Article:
Cortisone shots don’t work very well for plantar fasciitis

(I'm going to get a little technical with this post, but if you read past the boring part to get to the conclusion, I promise it'll be worth your while.)

A recent study conducted in Melbourne, Australia and reported in BMJ (which used to stand for British Medical Journal, but now is just "BMJ") shows that cortisone injections, while possibly good for a bit of plantar fasciitis pain relief in the short-term, just aren't effective after about a month or so.

The study tracked 82 people who had plantar fascia inflammation, but not overall systemic inflammation.  These people were divided into two groups, with one group receiving a shot of dexamethasone sodium phosphate (a cortico-steroid, just like cortisone) and the other group getting a placebo shot.  The group that got the real shot reported a 10.9% percent decrease in pain at one month, but no statistically significant pain reduction at the two- or three-month markers.

The study concludes that cortisone injections are good for pain relief in the short-term, but not for the long term.  In other words, you can fool your body for a little while with these things, but not forever.

Okay, so here's the good stuff.  First, the above has been reported pretty widely, but what I found most interesting wasn't included in the study abstract.  If you get into the study itself, you'll find that (1) about 75% of American physicians recommend using cortisone shots to treat plantar fasciitis, and (2) nowhere in the scientific literature has it really been established that these shots actually work.  (In fact, cortisone shots have been shown to be genuinely dangerous, but that's another subject that you can read about in this post.)

Kind of strange, huh?  I mean, you would think that if all these doctors were recommending a particular kind of treatment, that treatment would at least have some pretty good science behind it...right?

Turns out that this isn't the case.  I'm not going to go into all the reasons that your doctor might have for recommending something that doesn't really work, but let's face it: doctors are human and they can make mistakes just like anyone else.  A lot of times, they confuse plantar fasciitis with plantar fasciosis, which is a significant mistake when you're trying to treat something.  Also, they're really really busy, which doesn't allow them to keep up with the latest research and studies.  (But if you're reading this, and a doctor tells you to get one of these shots, now you can whip out the results of the best study done so far and see what s/he says.)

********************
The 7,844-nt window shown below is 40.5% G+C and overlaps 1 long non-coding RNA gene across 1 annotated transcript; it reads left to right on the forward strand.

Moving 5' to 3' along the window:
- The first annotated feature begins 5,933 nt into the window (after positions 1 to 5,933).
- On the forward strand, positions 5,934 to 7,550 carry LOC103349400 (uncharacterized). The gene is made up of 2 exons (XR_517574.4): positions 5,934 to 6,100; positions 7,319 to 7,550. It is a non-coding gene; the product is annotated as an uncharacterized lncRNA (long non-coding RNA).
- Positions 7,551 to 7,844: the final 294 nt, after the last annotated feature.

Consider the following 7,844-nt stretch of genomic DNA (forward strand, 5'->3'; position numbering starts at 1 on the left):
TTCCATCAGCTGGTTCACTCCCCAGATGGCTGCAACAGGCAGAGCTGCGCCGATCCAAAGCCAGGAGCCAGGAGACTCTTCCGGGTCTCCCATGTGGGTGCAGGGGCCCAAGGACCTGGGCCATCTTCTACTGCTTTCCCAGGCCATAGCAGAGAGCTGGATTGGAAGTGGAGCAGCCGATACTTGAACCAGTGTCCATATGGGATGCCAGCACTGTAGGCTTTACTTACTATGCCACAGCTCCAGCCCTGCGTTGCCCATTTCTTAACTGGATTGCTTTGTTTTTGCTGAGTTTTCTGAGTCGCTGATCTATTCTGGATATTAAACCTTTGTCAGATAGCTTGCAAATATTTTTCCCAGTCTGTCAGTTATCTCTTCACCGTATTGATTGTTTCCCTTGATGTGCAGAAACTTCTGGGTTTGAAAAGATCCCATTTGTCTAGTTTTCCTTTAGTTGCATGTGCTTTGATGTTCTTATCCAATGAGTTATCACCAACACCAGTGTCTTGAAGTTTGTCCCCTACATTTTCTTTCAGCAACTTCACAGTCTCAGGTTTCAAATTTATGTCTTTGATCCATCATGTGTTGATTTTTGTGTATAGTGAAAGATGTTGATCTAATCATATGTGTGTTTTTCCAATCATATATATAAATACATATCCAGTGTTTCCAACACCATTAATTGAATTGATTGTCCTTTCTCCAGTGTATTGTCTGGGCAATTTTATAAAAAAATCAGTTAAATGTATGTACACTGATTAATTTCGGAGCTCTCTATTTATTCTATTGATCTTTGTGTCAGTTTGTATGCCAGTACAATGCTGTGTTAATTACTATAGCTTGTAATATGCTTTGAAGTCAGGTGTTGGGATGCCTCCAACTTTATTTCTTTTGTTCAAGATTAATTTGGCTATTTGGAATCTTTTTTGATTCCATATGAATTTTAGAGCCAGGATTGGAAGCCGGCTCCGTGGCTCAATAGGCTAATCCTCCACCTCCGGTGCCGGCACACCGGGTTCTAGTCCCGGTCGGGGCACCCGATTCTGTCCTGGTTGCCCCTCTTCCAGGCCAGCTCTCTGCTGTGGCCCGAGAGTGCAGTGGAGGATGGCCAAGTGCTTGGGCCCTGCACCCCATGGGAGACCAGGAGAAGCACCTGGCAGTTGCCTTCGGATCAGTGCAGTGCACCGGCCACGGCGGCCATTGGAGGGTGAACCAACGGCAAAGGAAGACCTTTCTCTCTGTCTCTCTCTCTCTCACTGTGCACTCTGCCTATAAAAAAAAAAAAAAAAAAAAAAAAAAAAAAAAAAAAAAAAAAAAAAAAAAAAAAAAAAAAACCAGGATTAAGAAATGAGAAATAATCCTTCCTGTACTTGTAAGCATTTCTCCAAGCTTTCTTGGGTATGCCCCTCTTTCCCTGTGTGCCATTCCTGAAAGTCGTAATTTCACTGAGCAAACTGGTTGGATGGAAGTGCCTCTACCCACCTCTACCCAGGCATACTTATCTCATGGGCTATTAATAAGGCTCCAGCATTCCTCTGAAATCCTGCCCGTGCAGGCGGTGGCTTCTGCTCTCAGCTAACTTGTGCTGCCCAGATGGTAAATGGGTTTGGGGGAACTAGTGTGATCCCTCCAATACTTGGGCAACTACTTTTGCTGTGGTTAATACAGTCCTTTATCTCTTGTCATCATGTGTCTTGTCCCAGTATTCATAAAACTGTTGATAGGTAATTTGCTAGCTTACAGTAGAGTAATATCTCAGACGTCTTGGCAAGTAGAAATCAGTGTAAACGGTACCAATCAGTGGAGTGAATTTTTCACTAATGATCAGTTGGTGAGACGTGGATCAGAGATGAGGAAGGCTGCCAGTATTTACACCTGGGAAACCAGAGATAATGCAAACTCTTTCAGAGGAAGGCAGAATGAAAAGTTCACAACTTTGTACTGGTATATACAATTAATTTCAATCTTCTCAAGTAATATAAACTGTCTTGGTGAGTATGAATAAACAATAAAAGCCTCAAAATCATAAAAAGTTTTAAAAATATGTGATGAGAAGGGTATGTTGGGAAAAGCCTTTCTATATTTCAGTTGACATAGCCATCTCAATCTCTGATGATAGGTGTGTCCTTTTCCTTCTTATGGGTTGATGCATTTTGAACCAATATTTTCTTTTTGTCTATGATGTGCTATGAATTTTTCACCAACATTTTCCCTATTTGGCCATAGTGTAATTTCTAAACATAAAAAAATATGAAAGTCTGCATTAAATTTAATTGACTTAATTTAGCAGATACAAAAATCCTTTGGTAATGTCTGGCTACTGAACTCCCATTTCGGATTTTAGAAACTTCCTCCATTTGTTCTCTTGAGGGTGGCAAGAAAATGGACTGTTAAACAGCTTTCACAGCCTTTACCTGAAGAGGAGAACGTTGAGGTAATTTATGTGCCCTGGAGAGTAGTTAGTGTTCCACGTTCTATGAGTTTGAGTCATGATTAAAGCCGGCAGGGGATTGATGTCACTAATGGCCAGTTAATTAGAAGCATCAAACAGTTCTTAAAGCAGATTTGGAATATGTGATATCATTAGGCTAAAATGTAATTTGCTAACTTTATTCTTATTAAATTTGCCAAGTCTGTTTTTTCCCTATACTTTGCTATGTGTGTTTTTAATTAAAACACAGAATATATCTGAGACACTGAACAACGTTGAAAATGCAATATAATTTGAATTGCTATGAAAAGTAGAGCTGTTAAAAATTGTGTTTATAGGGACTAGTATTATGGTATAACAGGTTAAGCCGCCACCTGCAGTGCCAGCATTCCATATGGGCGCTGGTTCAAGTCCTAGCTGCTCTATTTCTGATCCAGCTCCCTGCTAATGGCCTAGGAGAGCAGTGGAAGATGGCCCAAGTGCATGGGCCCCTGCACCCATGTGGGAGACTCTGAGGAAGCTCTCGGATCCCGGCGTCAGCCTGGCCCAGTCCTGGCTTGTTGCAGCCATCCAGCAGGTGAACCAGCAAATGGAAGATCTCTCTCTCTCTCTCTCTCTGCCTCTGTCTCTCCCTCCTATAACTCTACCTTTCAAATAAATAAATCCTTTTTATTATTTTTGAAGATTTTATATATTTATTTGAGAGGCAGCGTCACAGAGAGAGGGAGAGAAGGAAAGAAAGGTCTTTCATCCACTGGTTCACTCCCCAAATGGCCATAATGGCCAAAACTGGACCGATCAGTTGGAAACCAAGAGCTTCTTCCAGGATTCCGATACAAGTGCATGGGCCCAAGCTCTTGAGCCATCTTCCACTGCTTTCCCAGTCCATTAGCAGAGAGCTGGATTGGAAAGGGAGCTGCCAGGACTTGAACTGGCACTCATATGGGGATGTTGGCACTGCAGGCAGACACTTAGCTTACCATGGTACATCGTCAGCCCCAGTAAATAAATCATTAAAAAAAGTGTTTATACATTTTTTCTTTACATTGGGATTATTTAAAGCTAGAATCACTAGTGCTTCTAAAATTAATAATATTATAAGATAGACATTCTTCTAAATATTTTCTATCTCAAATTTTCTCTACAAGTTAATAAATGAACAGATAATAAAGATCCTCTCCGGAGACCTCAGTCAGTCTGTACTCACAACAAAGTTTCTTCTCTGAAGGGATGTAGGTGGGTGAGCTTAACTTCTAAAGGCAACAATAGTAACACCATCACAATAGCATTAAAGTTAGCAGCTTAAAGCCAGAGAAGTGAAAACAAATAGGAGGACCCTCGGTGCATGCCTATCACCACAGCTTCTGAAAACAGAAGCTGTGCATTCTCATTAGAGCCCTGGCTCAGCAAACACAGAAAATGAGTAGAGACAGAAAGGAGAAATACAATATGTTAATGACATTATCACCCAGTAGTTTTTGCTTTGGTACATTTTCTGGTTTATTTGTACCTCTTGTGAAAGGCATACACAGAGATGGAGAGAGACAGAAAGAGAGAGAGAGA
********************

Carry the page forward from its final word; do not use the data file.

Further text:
Sure, you might get a little pain relief for a short while...but let's face it, even the people who reported an improvement only got about a ten percent reduction in pain with the shots.  And that was only for about a month.  After that the pain came back and they were just as badly off as they were without the shots.

Wouldn't it make more sense to go with a treatment technique that actually has quite a bit of scientific evidence behind it?  And one that would actually get rid of the plantar fascia pain once and for all, rather than just temporarily "relieving symptoms"?  Fortunately there is such a treatment, and it's available to anyone who has a little time to tend to their feet.  It doesn't require any special equipment, and anyone can do it at home (or anywhere else, if you don't mind showing your bare feet to strangers).  Furthermore, it comes with a money-back guarantee for 60 days, which is something that no doctor I know offers!

Of course, I'm talking about the ebook+video package that I sell on this site.  It's called Target Plantar Fasciitis and Posterior Tibial Tendonitis, and I think that it's the best thing going if you really want to take control of your foot pain.  But I don't recommend it for everyone.  If you're interested in buying it, please take the short (and totally free) one-minute test here before you do. It will show you what kind of PF pain you have, and whether or not the TPFPTT package will help you or not.

Author: Alex Nordach

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